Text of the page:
Further expansion of Super Rugby is an inevitable economic necessity according to New Zealand Rugby boss Steve Tew.
"When we go to the next set of broadcasting deals we have to be sure we have a footprint in South America, a footprint in Asia and possible other markets or we will go bust because we continue to compete against the clubs up here (in Europe).
"We have set this conference structure up so that future expansion will be possible and more sensible in terms of travel and workload but we have to break into new markets," Tew told Radio Sport's The Crowd Goes Wild Breakfast today.
If New Zealand wanted to be involved in professional rugby they had to broaden their range well beyond the domestic scene and trans-Tasman matches.
"We have to have a competition involving other countries and by geography that is complex," Tew added.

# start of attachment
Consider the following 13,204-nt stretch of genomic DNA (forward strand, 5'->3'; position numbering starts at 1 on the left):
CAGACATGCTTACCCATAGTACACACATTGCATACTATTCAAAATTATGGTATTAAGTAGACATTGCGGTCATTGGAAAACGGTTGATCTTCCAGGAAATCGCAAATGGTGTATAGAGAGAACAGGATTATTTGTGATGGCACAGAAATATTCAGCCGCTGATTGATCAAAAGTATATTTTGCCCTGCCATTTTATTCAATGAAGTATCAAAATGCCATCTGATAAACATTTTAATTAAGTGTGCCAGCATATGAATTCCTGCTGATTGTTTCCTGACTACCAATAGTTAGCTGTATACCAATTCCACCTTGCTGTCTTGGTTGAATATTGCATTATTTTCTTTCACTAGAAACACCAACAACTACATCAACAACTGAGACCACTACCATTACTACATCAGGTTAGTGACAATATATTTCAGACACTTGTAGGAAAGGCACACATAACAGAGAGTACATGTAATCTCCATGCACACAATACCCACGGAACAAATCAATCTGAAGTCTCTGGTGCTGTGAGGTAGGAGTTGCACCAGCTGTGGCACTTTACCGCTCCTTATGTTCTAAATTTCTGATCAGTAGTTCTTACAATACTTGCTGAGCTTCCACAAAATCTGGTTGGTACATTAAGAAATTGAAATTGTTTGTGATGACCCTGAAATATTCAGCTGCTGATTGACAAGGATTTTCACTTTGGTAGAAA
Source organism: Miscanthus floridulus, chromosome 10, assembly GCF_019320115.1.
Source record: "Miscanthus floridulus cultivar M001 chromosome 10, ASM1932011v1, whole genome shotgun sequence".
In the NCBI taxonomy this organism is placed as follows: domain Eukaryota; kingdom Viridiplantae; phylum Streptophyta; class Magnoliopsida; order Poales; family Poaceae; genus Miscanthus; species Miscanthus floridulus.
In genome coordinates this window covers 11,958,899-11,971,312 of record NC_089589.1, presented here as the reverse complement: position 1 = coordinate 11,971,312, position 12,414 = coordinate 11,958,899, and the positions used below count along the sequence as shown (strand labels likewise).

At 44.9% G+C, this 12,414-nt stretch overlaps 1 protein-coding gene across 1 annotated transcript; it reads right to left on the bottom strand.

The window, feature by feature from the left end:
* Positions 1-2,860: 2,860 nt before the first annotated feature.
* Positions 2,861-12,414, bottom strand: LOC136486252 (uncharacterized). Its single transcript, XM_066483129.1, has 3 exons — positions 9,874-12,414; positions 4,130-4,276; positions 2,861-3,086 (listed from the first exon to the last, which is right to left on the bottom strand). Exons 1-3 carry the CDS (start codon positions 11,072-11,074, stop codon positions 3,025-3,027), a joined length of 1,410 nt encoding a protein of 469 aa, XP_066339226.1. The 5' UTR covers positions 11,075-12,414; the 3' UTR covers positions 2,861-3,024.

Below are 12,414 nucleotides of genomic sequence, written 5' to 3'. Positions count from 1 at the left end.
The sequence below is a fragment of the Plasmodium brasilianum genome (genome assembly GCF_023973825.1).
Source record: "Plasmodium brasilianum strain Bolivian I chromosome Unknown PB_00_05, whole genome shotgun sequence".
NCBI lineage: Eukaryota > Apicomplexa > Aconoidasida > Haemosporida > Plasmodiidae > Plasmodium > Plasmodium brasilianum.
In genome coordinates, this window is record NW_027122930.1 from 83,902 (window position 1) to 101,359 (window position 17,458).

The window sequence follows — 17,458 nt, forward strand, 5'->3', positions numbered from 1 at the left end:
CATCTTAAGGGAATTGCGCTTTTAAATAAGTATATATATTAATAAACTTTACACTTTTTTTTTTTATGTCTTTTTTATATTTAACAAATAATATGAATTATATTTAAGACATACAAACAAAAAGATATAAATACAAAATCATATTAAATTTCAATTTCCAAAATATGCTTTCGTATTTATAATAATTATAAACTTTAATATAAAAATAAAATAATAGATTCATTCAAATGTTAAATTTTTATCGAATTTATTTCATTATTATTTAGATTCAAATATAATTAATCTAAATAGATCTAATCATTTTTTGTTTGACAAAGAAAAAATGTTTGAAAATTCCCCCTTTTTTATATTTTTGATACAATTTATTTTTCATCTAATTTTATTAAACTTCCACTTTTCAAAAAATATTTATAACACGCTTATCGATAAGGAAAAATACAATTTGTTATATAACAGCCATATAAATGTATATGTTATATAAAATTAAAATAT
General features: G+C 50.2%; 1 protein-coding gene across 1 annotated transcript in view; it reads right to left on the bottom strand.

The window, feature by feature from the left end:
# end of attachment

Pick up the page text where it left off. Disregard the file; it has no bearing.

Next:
He is in London for commercial negotiations and the latest World Rugby meeting where former England captain Bill Beaumont was elected chairman to succeed Bernard Lapasset. Former Pumas captain Agustin Pichot was elected his deputy.
Listen: The Crowd Goes Wild Breakfast interview Steve Tew
Tew said the future of Sanzar was always near the top of the agenda at these meetings.
It was a tournament which had to compete against other competitions like French club rugby which had just signed a new television deal and the England club scene where the salary cap was being raised as sponsorship and investment continued to multiply.
"We can sit in New Zealand and play ourselves but that won't last long until we are all finished," Tew said.
The conference structure was not perfect but it laid a foundation for the future which Sanzar officials thought would work.
Discussion about the international calendar from 2020 continued to was deal with a range of needs and a myriad of issues.
Forever expanding competition:
1996-2005 - 12 teams
2006-2010 - 14 teams
2011-2015 - 15 teams
2016 - 18 teams